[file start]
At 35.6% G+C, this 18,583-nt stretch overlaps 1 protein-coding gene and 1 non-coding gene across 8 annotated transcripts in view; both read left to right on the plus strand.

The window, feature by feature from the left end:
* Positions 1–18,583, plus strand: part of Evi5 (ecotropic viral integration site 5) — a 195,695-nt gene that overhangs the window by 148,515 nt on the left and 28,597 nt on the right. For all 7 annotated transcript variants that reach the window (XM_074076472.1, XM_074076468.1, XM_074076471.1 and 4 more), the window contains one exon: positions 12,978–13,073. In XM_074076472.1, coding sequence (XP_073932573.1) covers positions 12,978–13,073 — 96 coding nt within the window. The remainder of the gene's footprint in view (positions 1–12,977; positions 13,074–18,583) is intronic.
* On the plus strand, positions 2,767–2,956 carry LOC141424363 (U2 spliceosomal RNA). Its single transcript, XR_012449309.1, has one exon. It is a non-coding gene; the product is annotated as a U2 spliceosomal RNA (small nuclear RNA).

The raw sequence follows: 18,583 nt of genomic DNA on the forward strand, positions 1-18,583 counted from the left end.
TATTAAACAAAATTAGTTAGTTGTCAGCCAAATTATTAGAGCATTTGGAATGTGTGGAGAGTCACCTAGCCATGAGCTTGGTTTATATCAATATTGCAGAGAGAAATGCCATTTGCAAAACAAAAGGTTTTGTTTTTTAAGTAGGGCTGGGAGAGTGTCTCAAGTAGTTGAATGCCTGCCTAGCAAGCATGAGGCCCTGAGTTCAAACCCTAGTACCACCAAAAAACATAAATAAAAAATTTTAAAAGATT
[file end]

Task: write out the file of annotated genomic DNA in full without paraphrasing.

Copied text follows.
At 35.6% G+C, this 18,583-nt stretch overlaps 1 protein-coding gene and 1 non-coding gene across 8 annotated transcripts in view; both read left to right on the plus strand.

The window, feature by feature from the left end:
* Positions 1–18,583, plus strand: part of Evi5 (ecotropic viral integration site 5) — a 195,695-nt gene that overhangs the window by 148,515 nt on the left and 28,597 nt on the right. For all 7 annotated transcript variants that reach the window (XM_074076472.1, XM_074076468.1, XM_074076471.1 and 4 more), the window contains one exon: positions 12,978–13,073. In XM_074076472.1, coding sequence (XP_073932573.1) covers positions 12,978–13,073 — 96 coding nt within the window. The remainder of the gene's footprint in view (positions 1–12,977; positions 13,074–18,583) is intronic.
* On the plus strand, positions 2,767–2,956 carry LOC141424363 (U2 spliceosomal RNA). Its single transcript, XR_012449309.1, has one exon. It is a non-coding gene; the product is annotated as a U2 spliceosomal RNA (small nuclear RNA).

The raw sequence follows: 18,583 nt of genomic DNA on the forward strand, positions 1-18,583 counted from the left end.
TATTAAACAAAATTAGTTAGTTGTCAGCCAAATTATTAGAGCATTTGGAATGTGTGGAGAGTCACCTAGCCATGAGCTTGGTTTATATCAATATTGCAGAGAGAAATGCCATTTGCAAAACAAAAGGTTTTGTTTTTTAAGTAGGGCTGGGAGAGTGTCTCAAGTAGTTGAATGCCTGCCTAGCAAGCATGAGGCCCTGAGTTCAAACCCTAGTACCACCAAAAAACATAAATAAAAAATTTTAAAAGATT